Ebola Leaves Orphans Alone in Sierra Leone

Ebola Leaves Orphans Alone in Sierra Leone

AFP (Nov. 27, 2014) — The Ebola epidemic sweeping Sierra Leone is having a profound effect on the country's children, many of whom have been left without any family members to support them. Duration: 01:02 Video provided by AFP
Powered by NewsLook.com
Experimental Ebola Vaccine Shows Promise In Human Trial

Experimental Ebola Vaccine Shows Promise In Human Trial

Newsy (Nov. 27, 2014) — A recent test of a prototype Ebola vaccine generated an immune response to the disease in subjects. Video provided by Newsy
Powered by NewsLook.com
Pet Dogs to Be Used in Anti-Ageing Trial

Pet Dogs to Be Used in Anti-Ageing Trial

Reuters - Innovations Video Online (Nov. 26, 2014) — Researchers in the United States are preparing to discover whether a drug commonly used in human organ transplants can extend the lifespan and health quality of pet dogs. Video provided by Reuters
Powered by NewsLook.com
Today's Prostheses Are More Capable Than Ever

Today's Prostheses Are More Capable Than Ever

Newsy (Nov. 26, 2014) — Advances in prosthetics are making replacement body parts stronger and more lifelike than they’ve ever been. Video provided by Newsy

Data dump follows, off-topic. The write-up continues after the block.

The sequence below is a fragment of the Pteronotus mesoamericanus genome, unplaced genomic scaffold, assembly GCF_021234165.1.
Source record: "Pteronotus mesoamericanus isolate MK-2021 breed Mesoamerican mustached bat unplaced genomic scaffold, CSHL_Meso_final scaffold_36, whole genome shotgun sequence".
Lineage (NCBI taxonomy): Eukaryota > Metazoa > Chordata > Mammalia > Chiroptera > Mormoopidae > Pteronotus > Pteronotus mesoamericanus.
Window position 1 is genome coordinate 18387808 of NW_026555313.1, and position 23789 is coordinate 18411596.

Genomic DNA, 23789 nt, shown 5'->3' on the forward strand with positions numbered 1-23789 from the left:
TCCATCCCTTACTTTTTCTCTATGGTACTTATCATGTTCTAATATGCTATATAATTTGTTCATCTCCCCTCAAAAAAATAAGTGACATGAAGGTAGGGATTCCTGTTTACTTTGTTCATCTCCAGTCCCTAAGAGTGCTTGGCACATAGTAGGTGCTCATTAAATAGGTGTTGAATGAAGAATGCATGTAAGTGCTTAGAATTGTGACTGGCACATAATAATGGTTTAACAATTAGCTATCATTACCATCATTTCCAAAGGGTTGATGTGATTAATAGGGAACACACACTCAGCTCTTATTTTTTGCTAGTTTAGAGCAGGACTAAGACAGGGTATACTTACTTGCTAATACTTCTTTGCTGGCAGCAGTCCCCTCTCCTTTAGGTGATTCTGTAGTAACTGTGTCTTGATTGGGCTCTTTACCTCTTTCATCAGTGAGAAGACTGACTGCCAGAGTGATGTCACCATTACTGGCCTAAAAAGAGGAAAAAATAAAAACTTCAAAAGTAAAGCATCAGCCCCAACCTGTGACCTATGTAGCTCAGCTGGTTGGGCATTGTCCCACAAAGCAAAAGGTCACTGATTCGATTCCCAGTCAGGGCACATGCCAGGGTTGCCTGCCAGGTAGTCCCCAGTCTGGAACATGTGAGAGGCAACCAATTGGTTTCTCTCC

Powered by NewsLook.com

Search ScienceDaily

Number of stories in archives: 140,361

Find with keyword(s):
 
Enter a keyword or phrase to search ScienceDaily for related topics and research stories.

Save/Print:
Share:  

Breaking News:

Strange & Offbeat Stories

 

Health & Medicine

Mind & Brain

Living & Well

In Other News

... from NewsDaily.com

Science News

Health News

Environment News

Technology News



Save/Print:
Share:  

Free Subscriptions


Get the latest science news with ScienceDaily's free email newsletters, updated daily and weekly. Or view hourly updated newsfeeds in your RSS reader:

Get Social & Mobile


Keep up to date with the latest news from ScienceDaily via social networks and mobile apps:

Have Feedback?


Tell us what you think of ScienceDaily -- we welcome both positive and negative comments. Have any problems using the site? Questions?
Mobile iPhone Android Web
Follow Facebook Twitter Google+
Subscribe RSS Feeds Email Newsletters
Latest Headlines Health & Medicine Mind & Brain Space & Time Matter & Energy Computers & Math Plants & Animals Earth & Climate Fossils & Ruins